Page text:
I'VE BEEN SERVED

My Daily Journal in Federal Prison

Day 85

I have a new living arrangement.  Not sure if I had shared this previously, but my 1st two bunkies in my three-man cubicle were a couple of amiable amigos that went by “Polo” and “Durango” (who, by the way, has 14 kids with 7 different women…and he’s married).  They had a weird father/son thing going, as they were both Hispanic, and Polo was in his early ’20s andDurango, I believe in hi mid-to-late ’40s.  While they certainly treated me well, the problem was two-fold:  1.) our cube was way up near the front on the Unit, right by the front door / phones / TV rooms / computers, which could get pretty loud;  and 2.) Durango was running both a “store” (like an inmate 7-11) and an electronic repair shop (you should see his soldering gun built out of 2 AA batteries and some speaker wire); oftentimes, there were no fewer than half a dozen inmates milling around our small cube.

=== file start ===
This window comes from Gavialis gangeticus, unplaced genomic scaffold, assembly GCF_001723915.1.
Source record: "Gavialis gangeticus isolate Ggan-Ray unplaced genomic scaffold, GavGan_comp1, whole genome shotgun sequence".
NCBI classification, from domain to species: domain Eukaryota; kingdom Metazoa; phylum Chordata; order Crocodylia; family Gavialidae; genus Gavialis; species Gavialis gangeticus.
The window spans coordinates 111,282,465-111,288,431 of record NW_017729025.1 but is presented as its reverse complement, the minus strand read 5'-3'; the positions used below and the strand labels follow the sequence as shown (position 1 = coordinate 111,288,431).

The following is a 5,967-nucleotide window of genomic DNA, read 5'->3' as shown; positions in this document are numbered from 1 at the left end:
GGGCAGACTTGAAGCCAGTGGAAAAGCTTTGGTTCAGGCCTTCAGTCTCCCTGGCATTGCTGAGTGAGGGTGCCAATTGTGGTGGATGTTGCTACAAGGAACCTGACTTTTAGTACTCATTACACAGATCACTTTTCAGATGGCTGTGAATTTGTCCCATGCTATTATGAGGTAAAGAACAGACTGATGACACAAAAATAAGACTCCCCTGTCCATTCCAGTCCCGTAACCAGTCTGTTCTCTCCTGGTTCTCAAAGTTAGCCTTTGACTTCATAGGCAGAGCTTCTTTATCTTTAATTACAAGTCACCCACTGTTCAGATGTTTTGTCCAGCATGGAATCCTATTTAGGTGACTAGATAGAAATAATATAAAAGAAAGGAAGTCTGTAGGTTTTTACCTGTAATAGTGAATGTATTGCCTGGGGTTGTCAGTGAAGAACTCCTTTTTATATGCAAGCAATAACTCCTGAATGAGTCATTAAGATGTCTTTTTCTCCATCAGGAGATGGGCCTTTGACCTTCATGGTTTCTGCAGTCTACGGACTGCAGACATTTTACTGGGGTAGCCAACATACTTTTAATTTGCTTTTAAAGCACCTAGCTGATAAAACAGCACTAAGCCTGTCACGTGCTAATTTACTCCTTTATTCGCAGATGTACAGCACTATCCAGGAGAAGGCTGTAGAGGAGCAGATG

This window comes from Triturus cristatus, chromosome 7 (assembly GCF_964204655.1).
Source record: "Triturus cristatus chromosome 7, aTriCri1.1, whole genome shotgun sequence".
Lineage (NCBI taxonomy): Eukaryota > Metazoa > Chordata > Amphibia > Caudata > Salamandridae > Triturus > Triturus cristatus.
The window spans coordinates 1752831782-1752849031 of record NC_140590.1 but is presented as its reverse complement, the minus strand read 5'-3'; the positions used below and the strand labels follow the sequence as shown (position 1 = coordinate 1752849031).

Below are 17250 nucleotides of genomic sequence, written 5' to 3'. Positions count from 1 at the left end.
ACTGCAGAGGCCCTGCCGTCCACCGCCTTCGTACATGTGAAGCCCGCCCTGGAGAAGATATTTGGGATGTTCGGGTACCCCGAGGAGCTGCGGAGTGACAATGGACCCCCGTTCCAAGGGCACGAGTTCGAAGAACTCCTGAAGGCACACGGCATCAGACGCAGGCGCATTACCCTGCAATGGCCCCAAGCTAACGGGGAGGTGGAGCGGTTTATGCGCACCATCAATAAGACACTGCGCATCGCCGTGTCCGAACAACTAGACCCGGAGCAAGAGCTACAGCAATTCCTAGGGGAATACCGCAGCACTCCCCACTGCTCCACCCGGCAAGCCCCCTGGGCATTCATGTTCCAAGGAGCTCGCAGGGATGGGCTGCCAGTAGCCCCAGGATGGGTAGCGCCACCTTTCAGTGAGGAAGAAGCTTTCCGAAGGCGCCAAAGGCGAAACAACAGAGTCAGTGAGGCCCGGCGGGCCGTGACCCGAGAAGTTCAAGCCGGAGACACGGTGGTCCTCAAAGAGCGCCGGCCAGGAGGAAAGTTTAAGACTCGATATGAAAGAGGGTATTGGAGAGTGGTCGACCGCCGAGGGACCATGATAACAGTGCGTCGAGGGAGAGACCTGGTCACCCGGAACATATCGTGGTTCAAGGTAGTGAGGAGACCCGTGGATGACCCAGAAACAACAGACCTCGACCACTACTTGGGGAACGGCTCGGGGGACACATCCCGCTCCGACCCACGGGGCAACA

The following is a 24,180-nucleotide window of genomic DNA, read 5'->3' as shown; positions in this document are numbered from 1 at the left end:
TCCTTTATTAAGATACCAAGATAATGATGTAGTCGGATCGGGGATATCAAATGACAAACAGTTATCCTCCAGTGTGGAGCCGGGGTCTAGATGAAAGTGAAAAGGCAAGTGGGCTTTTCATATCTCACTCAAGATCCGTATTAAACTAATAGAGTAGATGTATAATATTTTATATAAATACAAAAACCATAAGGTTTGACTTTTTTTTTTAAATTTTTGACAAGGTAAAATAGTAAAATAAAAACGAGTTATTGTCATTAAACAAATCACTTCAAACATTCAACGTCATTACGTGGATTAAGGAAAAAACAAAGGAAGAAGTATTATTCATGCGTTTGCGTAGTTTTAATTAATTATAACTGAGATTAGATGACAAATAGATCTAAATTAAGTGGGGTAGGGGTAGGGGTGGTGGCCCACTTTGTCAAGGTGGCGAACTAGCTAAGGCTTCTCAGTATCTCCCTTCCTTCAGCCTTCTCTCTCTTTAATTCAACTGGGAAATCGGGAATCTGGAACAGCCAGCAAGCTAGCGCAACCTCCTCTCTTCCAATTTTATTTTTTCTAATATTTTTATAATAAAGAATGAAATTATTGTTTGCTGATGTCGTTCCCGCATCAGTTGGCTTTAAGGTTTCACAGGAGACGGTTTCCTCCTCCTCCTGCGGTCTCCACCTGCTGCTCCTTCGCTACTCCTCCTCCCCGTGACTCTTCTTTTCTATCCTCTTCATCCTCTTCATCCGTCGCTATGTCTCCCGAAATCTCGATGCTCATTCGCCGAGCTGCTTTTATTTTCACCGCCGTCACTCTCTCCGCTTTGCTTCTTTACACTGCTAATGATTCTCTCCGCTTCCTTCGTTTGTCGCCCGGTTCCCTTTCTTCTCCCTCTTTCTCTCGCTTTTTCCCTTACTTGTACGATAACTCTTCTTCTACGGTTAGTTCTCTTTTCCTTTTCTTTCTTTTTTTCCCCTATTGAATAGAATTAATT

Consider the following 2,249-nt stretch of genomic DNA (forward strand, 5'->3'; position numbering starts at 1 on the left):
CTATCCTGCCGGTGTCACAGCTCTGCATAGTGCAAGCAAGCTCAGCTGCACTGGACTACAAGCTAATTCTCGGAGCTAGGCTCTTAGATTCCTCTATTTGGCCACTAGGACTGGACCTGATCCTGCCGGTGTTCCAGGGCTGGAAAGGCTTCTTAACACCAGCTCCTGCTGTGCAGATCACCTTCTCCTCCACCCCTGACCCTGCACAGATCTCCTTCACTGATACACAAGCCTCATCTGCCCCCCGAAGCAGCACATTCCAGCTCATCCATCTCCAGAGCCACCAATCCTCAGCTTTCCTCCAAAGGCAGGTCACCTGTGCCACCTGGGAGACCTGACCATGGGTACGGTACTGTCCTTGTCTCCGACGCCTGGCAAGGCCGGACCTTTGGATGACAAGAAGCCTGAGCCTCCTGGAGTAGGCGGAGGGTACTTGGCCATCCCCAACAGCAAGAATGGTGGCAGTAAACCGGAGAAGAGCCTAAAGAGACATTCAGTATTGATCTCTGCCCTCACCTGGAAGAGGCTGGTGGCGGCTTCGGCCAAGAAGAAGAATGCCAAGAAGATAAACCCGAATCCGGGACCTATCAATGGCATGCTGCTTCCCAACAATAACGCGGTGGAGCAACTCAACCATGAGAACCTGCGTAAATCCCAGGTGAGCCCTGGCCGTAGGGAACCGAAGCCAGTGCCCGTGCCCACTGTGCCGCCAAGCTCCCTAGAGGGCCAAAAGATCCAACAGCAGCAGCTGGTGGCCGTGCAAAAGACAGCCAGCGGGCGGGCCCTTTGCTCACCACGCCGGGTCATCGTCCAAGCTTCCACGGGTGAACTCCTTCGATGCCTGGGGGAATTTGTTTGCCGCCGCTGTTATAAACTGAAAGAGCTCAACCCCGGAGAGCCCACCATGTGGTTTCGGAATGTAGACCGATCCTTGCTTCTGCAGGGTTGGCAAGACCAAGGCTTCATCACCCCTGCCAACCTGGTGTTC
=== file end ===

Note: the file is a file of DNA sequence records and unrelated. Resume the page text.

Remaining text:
Within all Units, there are two-man and three-man cubes.  Inside each cube, the prime spot (based on seniority) is always the bottom bunk.  In three-man cubes, there are two bottom bunks.  The only way to get a bottom bunk immediately upon entering prison is to have some sort of disability or to be morbidly obese.  Fortunately, or unfortunately, I am without either condition.

With Polo and Durango, I was up on the top bunk and essentially on display for the whole Unit to see when I was up there because the bed, itself, is higher than the cube wall…and since our cube was near the front of the Unit, everyone thought that they were a comedian and always had to make some sort of comment about what I was doing, reading, etc.